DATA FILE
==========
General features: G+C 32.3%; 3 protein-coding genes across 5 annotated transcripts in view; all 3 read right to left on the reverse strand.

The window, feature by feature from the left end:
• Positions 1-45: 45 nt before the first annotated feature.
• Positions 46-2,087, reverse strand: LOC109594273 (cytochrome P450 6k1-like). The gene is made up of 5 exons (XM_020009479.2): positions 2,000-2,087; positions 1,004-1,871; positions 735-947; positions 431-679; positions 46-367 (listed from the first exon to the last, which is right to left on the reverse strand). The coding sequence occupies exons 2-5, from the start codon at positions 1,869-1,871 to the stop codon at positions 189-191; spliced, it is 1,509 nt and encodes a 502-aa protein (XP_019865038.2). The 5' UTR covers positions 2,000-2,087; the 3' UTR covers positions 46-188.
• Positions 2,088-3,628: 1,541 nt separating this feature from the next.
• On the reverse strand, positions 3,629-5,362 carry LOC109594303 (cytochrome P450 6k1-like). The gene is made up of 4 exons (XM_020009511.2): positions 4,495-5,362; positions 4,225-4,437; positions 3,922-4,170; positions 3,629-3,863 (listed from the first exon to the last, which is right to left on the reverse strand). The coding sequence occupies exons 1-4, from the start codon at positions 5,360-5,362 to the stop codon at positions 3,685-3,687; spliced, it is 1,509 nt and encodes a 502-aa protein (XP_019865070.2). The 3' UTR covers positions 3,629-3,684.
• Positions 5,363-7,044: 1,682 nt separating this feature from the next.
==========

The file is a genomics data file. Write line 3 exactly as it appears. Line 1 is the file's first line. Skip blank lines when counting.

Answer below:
• Positions 1-45: 45 nt before the first annotated feature.